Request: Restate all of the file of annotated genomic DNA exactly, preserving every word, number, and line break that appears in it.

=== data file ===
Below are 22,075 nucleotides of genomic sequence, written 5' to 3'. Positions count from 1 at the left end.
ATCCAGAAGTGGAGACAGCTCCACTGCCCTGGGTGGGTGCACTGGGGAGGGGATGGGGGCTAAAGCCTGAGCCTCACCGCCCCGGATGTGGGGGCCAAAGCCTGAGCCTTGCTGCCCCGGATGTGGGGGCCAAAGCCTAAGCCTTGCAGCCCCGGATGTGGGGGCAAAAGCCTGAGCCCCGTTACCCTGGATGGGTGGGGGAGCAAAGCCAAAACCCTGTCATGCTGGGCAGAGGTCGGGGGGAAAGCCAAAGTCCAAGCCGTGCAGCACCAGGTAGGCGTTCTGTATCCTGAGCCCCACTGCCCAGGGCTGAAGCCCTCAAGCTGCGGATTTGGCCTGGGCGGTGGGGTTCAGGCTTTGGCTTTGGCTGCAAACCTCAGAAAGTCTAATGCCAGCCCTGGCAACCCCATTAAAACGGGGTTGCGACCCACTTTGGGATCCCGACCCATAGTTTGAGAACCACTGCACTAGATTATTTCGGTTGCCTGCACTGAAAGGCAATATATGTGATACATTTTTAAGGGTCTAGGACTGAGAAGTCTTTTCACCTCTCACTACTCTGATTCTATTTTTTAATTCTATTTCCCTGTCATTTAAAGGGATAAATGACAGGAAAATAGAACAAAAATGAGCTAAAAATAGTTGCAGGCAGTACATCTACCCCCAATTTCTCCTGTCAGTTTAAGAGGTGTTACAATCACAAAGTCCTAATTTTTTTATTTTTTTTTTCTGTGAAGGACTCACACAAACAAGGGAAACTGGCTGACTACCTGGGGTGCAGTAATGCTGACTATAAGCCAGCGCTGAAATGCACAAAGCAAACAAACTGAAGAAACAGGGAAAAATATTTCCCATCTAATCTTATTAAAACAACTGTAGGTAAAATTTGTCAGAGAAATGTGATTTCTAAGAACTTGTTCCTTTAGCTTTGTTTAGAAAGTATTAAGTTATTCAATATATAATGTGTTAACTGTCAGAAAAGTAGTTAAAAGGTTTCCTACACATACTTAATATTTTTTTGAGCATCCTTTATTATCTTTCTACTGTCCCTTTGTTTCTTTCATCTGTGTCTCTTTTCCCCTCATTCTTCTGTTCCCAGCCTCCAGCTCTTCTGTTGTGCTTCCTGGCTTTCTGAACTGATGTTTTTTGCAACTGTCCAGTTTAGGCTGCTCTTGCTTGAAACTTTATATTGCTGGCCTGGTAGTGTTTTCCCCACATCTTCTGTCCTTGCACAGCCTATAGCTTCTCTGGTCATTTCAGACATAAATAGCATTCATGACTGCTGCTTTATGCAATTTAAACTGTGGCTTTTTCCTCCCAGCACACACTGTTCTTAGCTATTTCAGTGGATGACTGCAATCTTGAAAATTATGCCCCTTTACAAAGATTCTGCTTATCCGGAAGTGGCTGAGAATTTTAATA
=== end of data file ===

Below are 22,075 nucleotides of genomic sequence, written 5' to 3'. Positions count from 1 at the left end.
ATCCAGAAGTGGAGACAGCTCCACTGCCCTGGGTGGGTGCACTGGGGAGGGGATGGGGGCTAAAGCCTGAGCCTCACCGCCCCGGATGTGGGGGCCAAAGCCTGAGCCTTGCTGCCCCGGATGTGGGGGCCAAAGCCTAAGCCTTGCAGCCCCGGATGTGGGGGCAAAAGCCTGAGCCCCGTTACCCTGGATGGGTGGGGGAGCAAAGCCAAAACCCTGTCATGCTGGGCAGAGGTCGGGGGGAAAGCCAAAGTCCAAGCCGTGCAGCACCAGGTAGGCGTTCTGTATCCTGAGCCCCACTGCCCAGGGCTGAAGCCCTCAAGCTGCGGATTTGGCCTGGGCGGTGGGGTTCAGGCTTTGGCTTTGGCTGCAAACCTCAGAAAGTCTAATGCCAGCCCTGGCAACCCCATTAAAACGGGGTTGCGACCCACTTTGGGATCCCGACCCATAGTTTGAGAACCACTGCACTAGATTATTTCGGTTGCCTGCACTGAAAGGCAATATATGTGATACATTTTTAAGGGTCTAGGACTGAGAAGTCTTTTCACCTCTCACTACTCTGATTCTATTTTTTAATTCTATTTCCCTGTCATTTAAAGGGATAAATGACAGGAAAATAGAACAAAAATGAGCTAAAAATAGTTGCAGGCAGTACATCTACCCCCAATTTCTCCTGTCAGTTTAAGAGGTGTTACAATCACAAAGTCCTAATTTTTTTATTTTTTTTTTCTGTGAAGGACTCACACAAACAAGGGAAACTGGCTGACTACCTGGGGTGCAGTAATGCTGACTATAAGCCAGCGCTGAAATGCACAAAGCAAACAAACTGAAGAAACAGGGAAAAATATTTCCCATCTAATCTTATTAAAACAACTGTAGGTAAAATTTGTCAGAGAAATGTGATTTCTAAGAACTTGTTCCTTTAGCTTTGTTTAGAAAGTATTAAGTTATTCAATATATAATGTGTTAACTGTCAGAAAAGTAGTTAAAAGGTTTCCTACACATACTTAATATTTTTTTGAGCATCCTTTATTATCTTTCTACTGTCCCTTTGTTTCTTTCATCTGTGTCTCTTTTCCCCTCATTCTTCTGTTCCCAGCCTCCAGCTCTTCTGTTGTGCTTCCTGGCTTTCTGAACTGATGTTTTTTGCAACTGTCCAGTTTAGGCTGCTCTTGCTTGAAACTTTATATTGCTGGCCTGGTAGTGTTTTCCCCACATCTTCTGTCCTTGCACAGCCTATAGCTTCTCTGGTCATTTCAGACATAAATAGCATTCATGACTGCTGCTTTATGCAATTTAAACTGTGGCTTTTTCCTCCCAGCACACACTGTTCTTAGCTATTTCAGTGGATGACTGCAATCTTGAAAATTATGCCCCTTTACAAAGATTCTGCTTATCCGGAAGTGGCTGAGAATTTTAATA